QuickJAB

The Girl Who Saw Clouds Finds Her Niche

CLOUDS 3D

Sometimes it takes a book a while to find its niche. THE GIRL WHO SAW CLOUDS has settled in at

#1 Children’s Science Fiction Books

and

#1 Children’s Fantasy Books.

Of course! Science Fiction + Fantasy! That’s it!

 

 

QuickJAB

Acknowledgments

thank you text on black and brown board
Photo by rawpixel.com on Pexels.com

The novel’s done. The final draft has been copyedited, proofed, and formatted for publishing. Now for the Front Matter and the Back Matter. Somewhere in the Front Matter or the Back Matter, it depends on which template you use or source you listen to or read last, is the Acknowledgments.

I’ve read that writing the Acknowledgments is a drudge. Harder than writing the book. It took me a year to write the book. Don’t need a year to write Thank You, right?

I did a little internet search on how to write an Acknowledgement for a novel. I learned I spelled it wrong. The next thing I learned is that I shouldn’t bore the reader or be superficial. Of course, I immediately decided anyone who can’t even spell Acknowledgment correctly must be superficial, so I’m doomed.

The Ack – we’ll call it – is supposed to be specific, walk the reader through the entire process of writing the book, but not be too long, must be witty, and again with the not boring. Also, mention names, but respect people’s privacy…ACK!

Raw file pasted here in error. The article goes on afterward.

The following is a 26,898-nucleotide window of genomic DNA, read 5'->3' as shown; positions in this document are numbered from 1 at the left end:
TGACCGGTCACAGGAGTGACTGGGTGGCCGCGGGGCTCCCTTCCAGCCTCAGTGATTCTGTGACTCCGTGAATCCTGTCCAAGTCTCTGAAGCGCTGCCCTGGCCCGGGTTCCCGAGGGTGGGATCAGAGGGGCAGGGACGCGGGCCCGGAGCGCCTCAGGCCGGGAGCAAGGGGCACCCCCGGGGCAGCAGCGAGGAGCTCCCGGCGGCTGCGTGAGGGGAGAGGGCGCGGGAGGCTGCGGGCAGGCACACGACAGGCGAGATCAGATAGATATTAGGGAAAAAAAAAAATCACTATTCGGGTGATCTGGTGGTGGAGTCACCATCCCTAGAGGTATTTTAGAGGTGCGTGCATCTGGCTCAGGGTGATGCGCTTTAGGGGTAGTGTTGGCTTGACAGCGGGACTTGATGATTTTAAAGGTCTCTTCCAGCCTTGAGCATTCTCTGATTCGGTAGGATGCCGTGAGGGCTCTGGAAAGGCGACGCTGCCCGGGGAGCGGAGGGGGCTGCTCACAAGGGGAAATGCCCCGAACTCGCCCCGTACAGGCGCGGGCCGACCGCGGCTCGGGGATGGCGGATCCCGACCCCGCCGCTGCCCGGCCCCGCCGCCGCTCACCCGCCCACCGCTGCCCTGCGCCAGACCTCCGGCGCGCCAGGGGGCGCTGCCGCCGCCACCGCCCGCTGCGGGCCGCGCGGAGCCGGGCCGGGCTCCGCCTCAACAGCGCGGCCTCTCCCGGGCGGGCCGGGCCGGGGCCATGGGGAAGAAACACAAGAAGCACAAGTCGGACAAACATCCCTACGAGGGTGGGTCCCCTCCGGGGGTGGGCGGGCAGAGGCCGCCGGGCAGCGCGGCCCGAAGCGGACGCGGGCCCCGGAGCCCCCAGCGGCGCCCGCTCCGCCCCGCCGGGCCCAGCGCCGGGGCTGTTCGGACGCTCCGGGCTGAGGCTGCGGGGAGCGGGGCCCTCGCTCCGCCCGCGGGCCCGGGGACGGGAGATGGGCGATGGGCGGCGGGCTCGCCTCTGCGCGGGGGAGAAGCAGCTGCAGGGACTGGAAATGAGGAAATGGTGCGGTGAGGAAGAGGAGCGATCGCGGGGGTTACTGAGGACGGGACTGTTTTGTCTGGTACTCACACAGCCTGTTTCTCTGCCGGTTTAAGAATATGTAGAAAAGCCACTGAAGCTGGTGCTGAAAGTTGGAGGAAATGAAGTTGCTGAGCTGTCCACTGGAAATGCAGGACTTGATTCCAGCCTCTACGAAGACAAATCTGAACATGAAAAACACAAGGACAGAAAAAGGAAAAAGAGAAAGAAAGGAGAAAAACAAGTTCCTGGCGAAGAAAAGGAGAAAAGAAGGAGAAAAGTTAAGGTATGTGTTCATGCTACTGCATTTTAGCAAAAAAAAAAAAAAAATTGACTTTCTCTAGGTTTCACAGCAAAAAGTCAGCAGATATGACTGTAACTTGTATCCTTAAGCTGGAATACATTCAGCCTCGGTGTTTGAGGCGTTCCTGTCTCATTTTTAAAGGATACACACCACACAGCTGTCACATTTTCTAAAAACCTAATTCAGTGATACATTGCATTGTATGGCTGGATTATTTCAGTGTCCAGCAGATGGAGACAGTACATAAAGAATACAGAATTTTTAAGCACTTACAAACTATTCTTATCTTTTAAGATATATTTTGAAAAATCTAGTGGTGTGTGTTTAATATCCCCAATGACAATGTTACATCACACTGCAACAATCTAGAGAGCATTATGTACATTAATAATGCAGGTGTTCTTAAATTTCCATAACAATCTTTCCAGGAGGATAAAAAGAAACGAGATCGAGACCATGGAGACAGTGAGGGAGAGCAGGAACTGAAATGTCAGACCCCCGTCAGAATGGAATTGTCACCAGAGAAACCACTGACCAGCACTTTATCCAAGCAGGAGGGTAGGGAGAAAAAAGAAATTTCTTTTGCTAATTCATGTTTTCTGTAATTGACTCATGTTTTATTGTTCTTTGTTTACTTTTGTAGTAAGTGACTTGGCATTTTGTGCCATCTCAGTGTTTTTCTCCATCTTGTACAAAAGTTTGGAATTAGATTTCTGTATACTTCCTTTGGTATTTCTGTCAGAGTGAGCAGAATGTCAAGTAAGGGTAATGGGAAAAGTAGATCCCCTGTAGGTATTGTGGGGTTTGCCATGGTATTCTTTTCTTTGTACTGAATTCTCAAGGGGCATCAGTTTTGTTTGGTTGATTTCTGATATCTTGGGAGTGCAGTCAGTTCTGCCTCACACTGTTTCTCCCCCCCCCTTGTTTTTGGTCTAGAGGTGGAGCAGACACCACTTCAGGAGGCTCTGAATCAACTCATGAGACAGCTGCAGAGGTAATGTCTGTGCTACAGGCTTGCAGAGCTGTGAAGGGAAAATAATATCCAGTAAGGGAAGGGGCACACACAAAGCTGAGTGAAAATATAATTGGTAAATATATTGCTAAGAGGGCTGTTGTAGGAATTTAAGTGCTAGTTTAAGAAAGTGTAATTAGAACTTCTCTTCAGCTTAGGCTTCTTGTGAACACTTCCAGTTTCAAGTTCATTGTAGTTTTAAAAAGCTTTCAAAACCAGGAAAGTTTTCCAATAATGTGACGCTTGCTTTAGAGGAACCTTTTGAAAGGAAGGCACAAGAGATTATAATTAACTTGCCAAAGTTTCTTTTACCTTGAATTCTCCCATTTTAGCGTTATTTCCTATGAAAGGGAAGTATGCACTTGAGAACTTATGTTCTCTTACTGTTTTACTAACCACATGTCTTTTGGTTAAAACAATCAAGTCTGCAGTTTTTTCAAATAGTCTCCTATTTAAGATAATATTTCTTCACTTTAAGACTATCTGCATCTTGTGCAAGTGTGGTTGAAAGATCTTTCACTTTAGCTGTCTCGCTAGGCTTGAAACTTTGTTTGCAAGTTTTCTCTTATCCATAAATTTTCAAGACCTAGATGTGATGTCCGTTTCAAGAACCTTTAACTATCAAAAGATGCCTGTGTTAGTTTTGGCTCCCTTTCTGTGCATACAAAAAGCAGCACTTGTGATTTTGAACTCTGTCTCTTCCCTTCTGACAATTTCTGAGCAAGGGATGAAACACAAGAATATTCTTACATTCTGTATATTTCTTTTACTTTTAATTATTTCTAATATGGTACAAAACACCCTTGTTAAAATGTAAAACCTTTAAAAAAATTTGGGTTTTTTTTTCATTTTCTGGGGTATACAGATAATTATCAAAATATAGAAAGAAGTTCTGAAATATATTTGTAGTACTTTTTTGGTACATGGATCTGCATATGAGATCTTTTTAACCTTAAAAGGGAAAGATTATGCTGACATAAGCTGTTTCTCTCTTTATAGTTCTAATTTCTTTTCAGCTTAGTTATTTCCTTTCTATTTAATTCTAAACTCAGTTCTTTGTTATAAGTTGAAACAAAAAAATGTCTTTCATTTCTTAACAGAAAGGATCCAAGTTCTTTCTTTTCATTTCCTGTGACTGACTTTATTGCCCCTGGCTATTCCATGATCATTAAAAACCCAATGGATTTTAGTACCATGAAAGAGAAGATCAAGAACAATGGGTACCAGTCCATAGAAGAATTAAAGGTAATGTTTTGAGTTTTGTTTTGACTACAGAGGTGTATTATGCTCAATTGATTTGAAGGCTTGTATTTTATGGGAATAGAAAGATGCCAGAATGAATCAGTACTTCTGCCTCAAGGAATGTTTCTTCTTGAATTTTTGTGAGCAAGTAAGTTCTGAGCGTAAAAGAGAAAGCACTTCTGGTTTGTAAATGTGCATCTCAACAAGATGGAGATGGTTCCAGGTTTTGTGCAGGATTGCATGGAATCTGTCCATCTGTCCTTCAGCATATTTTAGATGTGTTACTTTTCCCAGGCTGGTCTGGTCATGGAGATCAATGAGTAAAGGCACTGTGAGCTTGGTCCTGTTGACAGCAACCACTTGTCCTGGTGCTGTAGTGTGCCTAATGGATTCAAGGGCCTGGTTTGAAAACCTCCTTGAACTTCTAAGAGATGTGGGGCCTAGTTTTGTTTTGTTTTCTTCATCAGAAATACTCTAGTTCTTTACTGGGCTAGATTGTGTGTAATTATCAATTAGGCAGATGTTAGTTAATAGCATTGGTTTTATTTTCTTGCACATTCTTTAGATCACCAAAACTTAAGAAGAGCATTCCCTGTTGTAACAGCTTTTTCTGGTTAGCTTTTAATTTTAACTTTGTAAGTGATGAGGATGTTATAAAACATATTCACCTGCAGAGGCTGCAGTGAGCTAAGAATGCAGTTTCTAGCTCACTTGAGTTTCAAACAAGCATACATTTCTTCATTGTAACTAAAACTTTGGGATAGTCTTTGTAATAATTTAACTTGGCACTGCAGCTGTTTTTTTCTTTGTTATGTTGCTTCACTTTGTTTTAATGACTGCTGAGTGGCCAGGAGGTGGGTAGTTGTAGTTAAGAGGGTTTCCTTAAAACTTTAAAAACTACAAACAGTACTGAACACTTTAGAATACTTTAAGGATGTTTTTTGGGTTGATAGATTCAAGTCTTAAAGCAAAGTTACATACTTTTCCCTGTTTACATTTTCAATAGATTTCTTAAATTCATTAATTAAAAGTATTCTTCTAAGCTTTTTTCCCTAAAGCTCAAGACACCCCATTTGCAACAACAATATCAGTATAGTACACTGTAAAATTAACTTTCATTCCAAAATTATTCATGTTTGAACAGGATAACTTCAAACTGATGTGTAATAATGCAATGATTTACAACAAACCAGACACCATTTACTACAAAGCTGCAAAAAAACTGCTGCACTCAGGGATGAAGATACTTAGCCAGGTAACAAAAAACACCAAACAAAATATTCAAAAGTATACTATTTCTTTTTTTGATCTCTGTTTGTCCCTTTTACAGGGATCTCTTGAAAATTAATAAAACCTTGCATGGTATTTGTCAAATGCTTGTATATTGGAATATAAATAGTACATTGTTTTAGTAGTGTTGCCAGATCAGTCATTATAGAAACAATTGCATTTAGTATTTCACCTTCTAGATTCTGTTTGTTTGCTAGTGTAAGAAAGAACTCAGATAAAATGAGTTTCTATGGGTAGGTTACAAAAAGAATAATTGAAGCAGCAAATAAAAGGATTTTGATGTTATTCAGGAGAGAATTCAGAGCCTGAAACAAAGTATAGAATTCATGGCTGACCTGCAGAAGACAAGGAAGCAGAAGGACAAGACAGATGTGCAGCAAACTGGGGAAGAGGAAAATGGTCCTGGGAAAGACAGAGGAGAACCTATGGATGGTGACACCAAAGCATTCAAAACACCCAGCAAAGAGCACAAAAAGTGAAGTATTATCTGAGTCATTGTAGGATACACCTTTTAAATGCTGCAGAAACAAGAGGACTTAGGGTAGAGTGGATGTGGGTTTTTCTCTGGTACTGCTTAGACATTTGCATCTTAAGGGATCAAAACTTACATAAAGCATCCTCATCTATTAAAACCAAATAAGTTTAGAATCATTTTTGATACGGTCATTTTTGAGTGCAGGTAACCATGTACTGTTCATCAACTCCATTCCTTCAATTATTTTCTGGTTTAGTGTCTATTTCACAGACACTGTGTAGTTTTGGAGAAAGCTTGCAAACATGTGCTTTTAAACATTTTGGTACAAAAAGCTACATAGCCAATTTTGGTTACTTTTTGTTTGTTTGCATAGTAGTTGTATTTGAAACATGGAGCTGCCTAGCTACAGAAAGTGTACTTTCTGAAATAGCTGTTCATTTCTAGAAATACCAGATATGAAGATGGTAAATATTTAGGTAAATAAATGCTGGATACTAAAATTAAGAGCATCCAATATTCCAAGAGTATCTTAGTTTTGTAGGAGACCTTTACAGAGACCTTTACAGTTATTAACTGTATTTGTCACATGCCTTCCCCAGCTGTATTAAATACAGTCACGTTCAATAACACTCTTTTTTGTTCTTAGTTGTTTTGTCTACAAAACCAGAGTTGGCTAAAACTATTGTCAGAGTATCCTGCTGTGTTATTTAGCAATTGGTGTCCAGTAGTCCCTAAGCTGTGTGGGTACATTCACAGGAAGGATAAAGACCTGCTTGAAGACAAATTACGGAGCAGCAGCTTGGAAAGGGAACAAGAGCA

So here ya go….

ACK!! THANKS Y’ALL, FOR EVERYTHING!

There. That should just about cover it. Didn’t even split an infinitive or invoke a gerund. Nailed it!

 

 

QuickJAB

How Writing Is Like Making Jam

When I make jam, I pull out the Ball Blue Book of canning and check the recipe even though I’ve made jam dozens of time over the last several years. I crush the berries, dump in the sugar, turn up the gas, and stir. And stir and stir. I don’t use pectin to thicken the concoction, and I don’t have a jelly thermometer. I stir and after 30 or 45 minutes, it feels done. If I quit too early, I have berry soup. If I stir another two minutes, I have berry concrete. It’s all in the timing, and it all comes together—boom!

So this is my Writing blog, not my Farm blog, right?

I wrote a story on January 6, 2017. The story was 727 words. I added a few more words, and the name of my story became Novel Needs a Name. N3 became The Girl Who Saw Clouds last summer.  I have a total of 106 versions of Clouds. Different people have read different versions over the past year. One faithful reader has seen every single one! We’ll refer to her as Saint Rabbit. Writers have critiqued different sections, and I wrote and revised.

I read Don McNair’s Editor-Proof Your Writing and followed his twenty-one steps. Clouds was ready for a copy editor. Not too soon, not too late. Now I have to leave Clouds alone and let the copy editor do his work; otherwise, I’d have Cloud concrete, right?

Yesterday I read Guido Henkel’s Zen of eBook Formatting and made blackberry jam. Today I designed the book cover.  Only twenty more days before the copy editor’s work is due. Maybe I’ll make some more blackberry jam. Boom.